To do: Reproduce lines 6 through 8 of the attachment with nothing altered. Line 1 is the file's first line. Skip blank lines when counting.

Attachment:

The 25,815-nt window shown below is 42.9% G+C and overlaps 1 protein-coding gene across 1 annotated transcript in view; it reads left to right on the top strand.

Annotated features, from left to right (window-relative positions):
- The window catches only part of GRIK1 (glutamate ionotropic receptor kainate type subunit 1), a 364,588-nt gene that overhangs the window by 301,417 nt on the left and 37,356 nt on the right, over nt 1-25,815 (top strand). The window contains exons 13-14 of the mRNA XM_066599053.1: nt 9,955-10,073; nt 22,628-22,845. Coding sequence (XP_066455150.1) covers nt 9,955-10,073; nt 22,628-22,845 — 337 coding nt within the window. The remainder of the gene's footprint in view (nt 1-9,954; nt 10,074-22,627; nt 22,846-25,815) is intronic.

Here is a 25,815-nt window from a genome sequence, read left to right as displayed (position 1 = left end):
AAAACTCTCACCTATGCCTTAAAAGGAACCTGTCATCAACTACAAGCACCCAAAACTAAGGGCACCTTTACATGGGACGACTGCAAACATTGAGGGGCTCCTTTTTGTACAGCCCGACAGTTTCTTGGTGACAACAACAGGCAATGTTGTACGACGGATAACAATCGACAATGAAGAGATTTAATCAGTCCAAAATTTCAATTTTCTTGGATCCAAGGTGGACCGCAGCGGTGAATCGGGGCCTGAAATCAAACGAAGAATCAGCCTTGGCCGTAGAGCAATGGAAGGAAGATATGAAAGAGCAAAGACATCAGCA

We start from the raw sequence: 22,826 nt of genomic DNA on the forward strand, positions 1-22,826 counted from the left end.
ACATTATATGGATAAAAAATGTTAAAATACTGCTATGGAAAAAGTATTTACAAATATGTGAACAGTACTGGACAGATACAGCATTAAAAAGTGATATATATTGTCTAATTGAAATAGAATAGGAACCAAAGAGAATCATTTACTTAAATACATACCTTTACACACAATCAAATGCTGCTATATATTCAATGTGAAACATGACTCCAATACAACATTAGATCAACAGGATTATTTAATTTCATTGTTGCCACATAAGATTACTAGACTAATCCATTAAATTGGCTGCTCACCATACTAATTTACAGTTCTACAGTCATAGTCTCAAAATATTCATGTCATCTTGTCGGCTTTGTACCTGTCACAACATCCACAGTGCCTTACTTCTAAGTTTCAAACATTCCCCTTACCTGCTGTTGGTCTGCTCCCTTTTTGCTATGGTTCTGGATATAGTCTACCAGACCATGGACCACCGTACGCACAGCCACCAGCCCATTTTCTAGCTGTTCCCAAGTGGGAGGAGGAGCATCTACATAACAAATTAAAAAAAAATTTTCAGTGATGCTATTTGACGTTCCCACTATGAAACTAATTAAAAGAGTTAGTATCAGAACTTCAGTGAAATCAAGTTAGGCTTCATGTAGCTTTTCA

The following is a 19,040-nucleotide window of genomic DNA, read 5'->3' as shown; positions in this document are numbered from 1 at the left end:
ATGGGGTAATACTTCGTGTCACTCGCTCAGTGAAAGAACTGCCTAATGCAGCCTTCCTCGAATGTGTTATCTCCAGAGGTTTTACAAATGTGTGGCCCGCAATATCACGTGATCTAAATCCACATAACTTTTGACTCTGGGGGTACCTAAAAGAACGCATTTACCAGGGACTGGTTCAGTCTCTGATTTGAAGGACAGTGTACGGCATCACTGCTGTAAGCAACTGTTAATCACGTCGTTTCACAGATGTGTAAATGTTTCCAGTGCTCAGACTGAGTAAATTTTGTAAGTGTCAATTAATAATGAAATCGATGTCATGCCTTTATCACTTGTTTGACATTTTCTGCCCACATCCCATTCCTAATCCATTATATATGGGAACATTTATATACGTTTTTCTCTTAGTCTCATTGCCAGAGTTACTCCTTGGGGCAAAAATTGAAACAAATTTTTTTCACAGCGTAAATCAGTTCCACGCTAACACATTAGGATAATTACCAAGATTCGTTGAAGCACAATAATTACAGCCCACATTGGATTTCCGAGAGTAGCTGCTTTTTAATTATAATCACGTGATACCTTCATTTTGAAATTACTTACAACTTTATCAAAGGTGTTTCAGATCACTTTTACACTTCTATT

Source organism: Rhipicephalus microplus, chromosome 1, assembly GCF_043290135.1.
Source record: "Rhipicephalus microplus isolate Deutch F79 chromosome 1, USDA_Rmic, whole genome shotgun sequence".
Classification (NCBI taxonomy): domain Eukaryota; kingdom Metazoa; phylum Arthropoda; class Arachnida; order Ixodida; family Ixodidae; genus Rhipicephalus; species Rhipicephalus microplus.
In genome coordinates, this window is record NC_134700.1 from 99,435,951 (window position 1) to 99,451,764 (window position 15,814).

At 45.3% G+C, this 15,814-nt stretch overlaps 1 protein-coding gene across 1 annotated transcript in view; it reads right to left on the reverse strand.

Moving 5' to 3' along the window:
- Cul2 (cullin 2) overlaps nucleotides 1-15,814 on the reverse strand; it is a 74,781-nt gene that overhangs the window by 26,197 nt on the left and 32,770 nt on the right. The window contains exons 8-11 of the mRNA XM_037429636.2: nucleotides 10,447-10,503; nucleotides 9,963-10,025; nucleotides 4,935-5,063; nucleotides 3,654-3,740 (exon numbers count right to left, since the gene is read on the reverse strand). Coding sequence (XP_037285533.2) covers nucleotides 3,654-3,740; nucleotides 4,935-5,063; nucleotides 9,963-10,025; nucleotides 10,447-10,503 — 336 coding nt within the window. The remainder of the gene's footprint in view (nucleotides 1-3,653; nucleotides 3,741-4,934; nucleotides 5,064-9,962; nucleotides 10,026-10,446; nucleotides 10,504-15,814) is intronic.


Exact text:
We start from the raw sequence: 22,826 nt of genomic DNA on the forward strand, positions 1-22,826 counted from the left end.
ACATTATATGGATAAAAAATGTTAAAATACTGCTATGGAAAAAGTATTTACAAATATGTGAACAGTACTGGACAGATACAGCATTAAAAAGTGATATATATTGTCTAATTGAAATAGAATAGGAACCAAAGAGAATCATTTACTTAAATACATACCTTTACACACAATCAAATGCTGCTATATATTCAATGTGAAACATGACTCCAATACAACATTAGATCAACAGGATTATTTAATTTCATTGTTGCCACATAAGATTACTAGACTAATCCATTAAATTGGCTGCTCACCATACTAATTTACAGTTCTACAGTCATAGTCTCAAAATATTCATGTCATCTTGTCGGCTTTGTACCTGTCACAACATCCACAGTGCCTTACTTCTAAGTTTCAAACATTCCCCTTACCTGCTGTTGGTCTGCTCCCTTTTTGCTATGGTTCTGGATATAGTCTACCAGACCATGGACCACCGTACGCACAGCCACCAGCCCATTTTCTAGCTGTTCCCAAGTGGGAGGAGGAGCATCTACATAACAAATTAAAAAAAAATTTTCAGTGATGCTATTTGACGTTCCCACTATGAAACTAATTAAAAGAGTTAGTATCAGAACTTCAGTGAAATCAAGTTAGGCTTCATGTAGCTTTTCA

The following is a 19,040-nucleotide window of genomic DNA, read 5'->3' as shown; positions in this document are numbered from 1 at the left end: